Premature births and ADHD have long been known causes of low IQ in children, but a new study recently found that exposure to common environmental contaminants could be even bigger causes behind a societal brain drain.
Previous studies have shown that mercury, lead, and organophosphate pesticides cause developmental problems in children. This latest study, published in the journal Environmental Health Perspectives, shows the collective magnitude of the effects these environmental contaminants have on a population's IQ.
Mercury pollution comes largely from coal-burning electricity plants and builds up in many of the fish pregnant woman and children eat. Old paint dust is a common household source of lead exposure. Organophosphate pesticides are used to kill bugs by damaging their neurological processes, and are still commonly sprayed on non-organic fruits and vegetables. "Each one of these reduce IQ, even at the very lowest levels of exposures," says pediatrician Phil Landrigan, MD, professor and chair of preventive medicine at Mount Sinai Medical School in New York. "They silently erase IQ."
Looking at the data of more than 25 million children under the age of 5 and using exposure levels common in everyday living, the analysis found that lead exposure was responsible for 23 million lost IQ points among the group of 25 million children. Organophosphate pesticide exposure was linked to 17 million lost IQ points, while mercury caused a 300,000-point reduction. Pre-term birth was previously believed to be the biggest factor leading to IQ reduction, but this study finds premature birth accounts for about 35 million lost IQ points, less than lead exposure.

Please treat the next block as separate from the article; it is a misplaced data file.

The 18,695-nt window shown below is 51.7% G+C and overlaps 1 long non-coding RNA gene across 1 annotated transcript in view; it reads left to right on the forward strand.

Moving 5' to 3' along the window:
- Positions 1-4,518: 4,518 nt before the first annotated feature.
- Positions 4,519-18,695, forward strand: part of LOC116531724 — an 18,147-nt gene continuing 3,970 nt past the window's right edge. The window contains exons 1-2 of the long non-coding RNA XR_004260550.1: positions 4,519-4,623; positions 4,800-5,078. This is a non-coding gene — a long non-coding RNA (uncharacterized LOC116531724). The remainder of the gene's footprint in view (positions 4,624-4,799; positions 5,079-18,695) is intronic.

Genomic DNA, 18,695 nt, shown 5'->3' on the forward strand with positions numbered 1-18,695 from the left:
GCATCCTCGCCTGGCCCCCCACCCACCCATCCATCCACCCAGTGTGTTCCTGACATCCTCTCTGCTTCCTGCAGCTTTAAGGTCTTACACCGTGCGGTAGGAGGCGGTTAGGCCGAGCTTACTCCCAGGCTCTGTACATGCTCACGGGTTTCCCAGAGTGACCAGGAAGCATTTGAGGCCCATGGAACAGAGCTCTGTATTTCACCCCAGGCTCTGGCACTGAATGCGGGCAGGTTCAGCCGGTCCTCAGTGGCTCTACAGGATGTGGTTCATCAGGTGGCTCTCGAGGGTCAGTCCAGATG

While about a 1½-point loss per child may not seem like much, it collectively causes a major societal problem. IQ points are worth money: Economists note that an IQ point is worth $10,000 over the course of a lifetime. "If each of the 4 million babies born each year loses a few IQ points due to lead, mercury, or certain pesticides, very quickly your economic losses go into the billions," says Dr. Landrigan.
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Lower IQ scores in children and adults means lower productivity at school and work, and some researchers believe lower IQs could stress the criminal justice system because people with lower IQs are more likely to be in trouble with the law because they have poor decision-making skills and an inability to focus.
Since exposure to these chemicals can cause lifelong damage starting even at the beginning of a pregnancy, Dr. Landrigan notes it's important not just for children, but also women who are pregnant or intend to become pregnant within a few months, be greatly protected from exposure to pesticides, mercury, and lead. Steps for doing that include:
Avoid the "bad" fish. Certain fish are contaminated with mercury, but the good news is there are plenty of healthy options loaded with beneficial omega-3s—without the toxic additives. But take your seafood choices seriously: Dr. Landrigan says even a small number of bad fish meals could make a difference in your child's lifelong health.
Remodel smartly. Dr. Landrigan says pregnant women and children should never be in areas where people are sanding old paint.
Eat organic. Scientists have clearly shown that eating organic can reduce pesticide presence in the diet by about 90 percent.